Investing as a Long Game

My friend and I were talking about new camera gear: how pricey it is and how much we want it really.  Later that day he messaged me about some stocks he had bought a while ago – in marijuana cultivation companies in Canada.  As I had already heard from a colleague, they were up that day quite a bit.  In fact, some of the most popular marijuana-related stocks in Canada were up that Friday.

My friend messaged later that evening to describe how one could have paid for their new camera gear with those gains.  And this is true, but I tried to point out to him that investing really needs to be considered a long game in order to have any real success at it.  Sure, the stock was up a bunch that day and, in that snapshot, it’s easy to appear and feel like a genius.  But that was after around 2 years of investing.  And that’s his entire portfolio.  And the chances of duplicating that success, let alone triplicating and beyond, are microscopically small, even for those who ‘know what they’re doing’ (i.e. ‘hedge-fund managers).  And, don’t forget, you haven’t really earned a dime until you sell.

So, again, don’t forget that we’re here to change the way we think, particularly about money.  And in this case, specifically, investing.  If you still think the big idea here is to save $10,000, invest it something really savvy and turn it into $100,000 ‘overnight’, then repeat enough times that you can ‘retire’ and live lavishly forever after then you’ve got it all wrong.  Start from the beginning my friend.

First, the goal should never be to live lavishly.  One, it’s bad for the planet and all of its current and future inhabitants, and two, it’s setting you up for failure if you actually want to retire early also.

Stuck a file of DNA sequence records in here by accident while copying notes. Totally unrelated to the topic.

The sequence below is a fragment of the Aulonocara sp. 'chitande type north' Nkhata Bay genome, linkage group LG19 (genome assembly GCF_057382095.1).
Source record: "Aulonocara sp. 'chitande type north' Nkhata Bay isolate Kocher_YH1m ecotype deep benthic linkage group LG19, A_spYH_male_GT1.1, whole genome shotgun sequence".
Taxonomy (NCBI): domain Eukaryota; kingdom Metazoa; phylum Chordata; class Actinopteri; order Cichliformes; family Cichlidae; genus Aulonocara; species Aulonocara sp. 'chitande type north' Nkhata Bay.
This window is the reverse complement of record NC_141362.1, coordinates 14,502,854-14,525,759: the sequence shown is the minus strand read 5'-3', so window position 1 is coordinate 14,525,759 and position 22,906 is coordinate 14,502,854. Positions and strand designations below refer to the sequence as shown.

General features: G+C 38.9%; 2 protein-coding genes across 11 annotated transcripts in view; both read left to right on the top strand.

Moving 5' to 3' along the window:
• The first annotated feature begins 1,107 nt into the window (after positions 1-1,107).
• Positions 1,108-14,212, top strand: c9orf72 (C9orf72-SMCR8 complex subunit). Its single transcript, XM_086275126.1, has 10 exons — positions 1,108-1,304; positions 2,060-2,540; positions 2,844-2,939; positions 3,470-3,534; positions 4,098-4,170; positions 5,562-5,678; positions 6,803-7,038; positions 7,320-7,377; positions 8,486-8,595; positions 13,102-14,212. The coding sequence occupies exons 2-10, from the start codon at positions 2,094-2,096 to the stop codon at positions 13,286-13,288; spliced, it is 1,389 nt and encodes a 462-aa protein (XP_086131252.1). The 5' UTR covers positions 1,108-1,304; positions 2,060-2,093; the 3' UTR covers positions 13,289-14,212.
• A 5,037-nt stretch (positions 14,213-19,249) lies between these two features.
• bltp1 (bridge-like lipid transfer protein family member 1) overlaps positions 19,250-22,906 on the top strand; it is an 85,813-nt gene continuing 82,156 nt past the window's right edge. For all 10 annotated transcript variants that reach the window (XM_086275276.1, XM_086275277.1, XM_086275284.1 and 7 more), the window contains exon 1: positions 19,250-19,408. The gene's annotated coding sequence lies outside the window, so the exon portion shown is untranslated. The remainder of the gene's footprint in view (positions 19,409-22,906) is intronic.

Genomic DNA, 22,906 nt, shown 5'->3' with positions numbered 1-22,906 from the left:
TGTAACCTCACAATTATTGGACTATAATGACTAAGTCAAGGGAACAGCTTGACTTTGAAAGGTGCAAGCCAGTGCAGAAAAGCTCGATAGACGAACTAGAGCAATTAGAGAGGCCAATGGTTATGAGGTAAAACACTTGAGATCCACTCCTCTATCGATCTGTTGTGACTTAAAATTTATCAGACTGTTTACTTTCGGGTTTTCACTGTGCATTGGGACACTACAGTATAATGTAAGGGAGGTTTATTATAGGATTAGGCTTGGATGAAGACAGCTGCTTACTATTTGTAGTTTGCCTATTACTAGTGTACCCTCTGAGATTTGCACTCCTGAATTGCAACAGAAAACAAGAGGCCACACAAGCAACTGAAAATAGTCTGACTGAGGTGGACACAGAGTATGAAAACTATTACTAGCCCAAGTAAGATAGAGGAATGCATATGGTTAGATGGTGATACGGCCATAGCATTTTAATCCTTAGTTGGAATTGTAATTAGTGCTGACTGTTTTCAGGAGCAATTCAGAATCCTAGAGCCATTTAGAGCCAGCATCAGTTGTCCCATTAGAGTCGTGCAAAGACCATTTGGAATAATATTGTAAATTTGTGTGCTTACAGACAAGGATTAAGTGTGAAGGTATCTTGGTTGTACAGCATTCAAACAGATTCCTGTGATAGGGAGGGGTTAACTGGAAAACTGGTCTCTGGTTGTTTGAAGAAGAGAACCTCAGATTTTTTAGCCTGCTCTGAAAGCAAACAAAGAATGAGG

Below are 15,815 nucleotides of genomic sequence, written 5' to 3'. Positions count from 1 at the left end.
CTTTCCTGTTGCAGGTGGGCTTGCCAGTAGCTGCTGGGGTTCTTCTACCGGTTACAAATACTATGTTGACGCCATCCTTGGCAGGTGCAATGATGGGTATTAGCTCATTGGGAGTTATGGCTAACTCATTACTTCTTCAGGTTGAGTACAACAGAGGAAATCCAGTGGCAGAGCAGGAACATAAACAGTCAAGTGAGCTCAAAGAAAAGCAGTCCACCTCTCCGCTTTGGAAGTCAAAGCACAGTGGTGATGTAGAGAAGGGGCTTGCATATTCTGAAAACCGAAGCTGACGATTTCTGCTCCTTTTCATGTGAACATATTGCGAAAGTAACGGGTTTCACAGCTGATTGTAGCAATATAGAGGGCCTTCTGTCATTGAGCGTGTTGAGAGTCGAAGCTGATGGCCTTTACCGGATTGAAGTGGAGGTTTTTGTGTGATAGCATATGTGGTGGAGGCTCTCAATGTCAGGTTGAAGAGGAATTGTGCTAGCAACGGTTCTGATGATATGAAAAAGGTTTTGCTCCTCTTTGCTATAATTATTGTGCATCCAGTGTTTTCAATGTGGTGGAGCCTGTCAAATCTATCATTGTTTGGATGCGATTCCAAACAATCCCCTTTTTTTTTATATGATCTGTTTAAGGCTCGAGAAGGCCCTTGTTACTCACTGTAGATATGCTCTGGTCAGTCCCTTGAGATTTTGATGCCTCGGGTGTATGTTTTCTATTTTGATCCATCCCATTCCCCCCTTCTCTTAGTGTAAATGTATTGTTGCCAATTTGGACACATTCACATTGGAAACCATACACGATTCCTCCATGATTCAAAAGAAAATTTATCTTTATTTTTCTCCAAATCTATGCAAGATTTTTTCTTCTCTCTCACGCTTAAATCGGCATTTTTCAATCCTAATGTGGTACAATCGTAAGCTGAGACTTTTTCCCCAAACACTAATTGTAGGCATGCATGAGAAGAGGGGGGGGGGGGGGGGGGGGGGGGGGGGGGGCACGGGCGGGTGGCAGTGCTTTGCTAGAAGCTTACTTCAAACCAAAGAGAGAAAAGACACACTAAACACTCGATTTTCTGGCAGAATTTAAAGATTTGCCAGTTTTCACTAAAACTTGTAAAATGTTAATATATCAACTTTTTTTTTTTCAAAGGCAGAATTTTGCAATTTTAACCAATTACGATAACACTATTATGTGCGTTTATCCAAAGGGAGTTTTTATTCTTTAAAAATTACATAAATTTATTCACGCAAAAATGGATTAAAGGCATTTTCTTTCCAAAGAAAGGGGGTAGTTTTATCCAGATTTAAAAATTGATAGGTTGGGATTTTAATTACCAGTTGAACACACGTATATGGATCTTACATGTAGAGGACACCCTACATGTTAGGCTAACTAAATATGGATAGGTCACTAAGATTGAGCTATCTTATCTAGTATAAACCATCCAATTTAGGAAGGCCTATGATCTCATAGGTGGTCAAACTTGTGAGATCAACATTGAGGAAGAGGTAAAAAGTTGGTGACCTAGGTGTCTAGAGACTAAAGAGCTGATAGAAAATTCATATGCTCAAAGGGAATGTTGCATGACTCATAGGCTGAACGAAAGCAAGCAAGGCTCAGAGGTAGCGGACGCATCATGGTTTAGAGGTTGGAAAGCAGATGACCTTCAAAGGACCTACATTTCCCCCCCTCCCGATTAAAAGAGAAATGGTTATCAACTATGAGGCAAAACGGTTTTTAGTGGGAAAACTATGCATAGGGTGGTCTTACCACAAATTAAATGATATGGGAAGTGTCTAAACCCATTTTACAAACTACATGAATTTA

Second, THAT’S NOT HOW INVESTING WORKS!  It really isn’t.  If you can make 10% per year (after fees, inflation, etc) on your invested money, you are doing splendidly.  So if you have $100,000 invested, you’re bringing in $10,000 per year.

So can you live off $10,000/year?  And do you even have $100,000 to invest?  My guess is you’ve probably answered ‘no’ to at least one of those two questions.  So you’re either going to have to invest more, or live on less, or work longer, or some combination of all these things.  This isn’t meant to discourage you, it’s meant to make tangible the things you’re really going to have to achieve if you want to start living your life on your terms, as we have discussed.  Also, don’t assume you’re gong to earn 10%, this was just a nice round number chosen to demonstrate to you what we’re dealing with here.  The number I assume for myself is 7%, based on the logical advice of Mr. Money Mustache himself, but am also aware that I can earn less (or more) on any given year, and so this number should only be used for longer-term financial planning (i.e. 5 years and more).

So where should I invest my money?  How do I pick stocks?  What if I lose my shirt (and then some)?  Well we’re going to get into all that soon.  Index funds, ETFs, stocks and bonds.  All that fun stuff.  But for now I suggest you wet your whistle and prime yourself with this amazing half-hour summary of how the economy functions by Ray Dalio, author of Principles (2017) and one of the most successful financial investors and hedge-fund managers of all time.  And as always, let me know what you think in the comments!

Ray Dalio – How the Economic Machine Works (YouTube)

 

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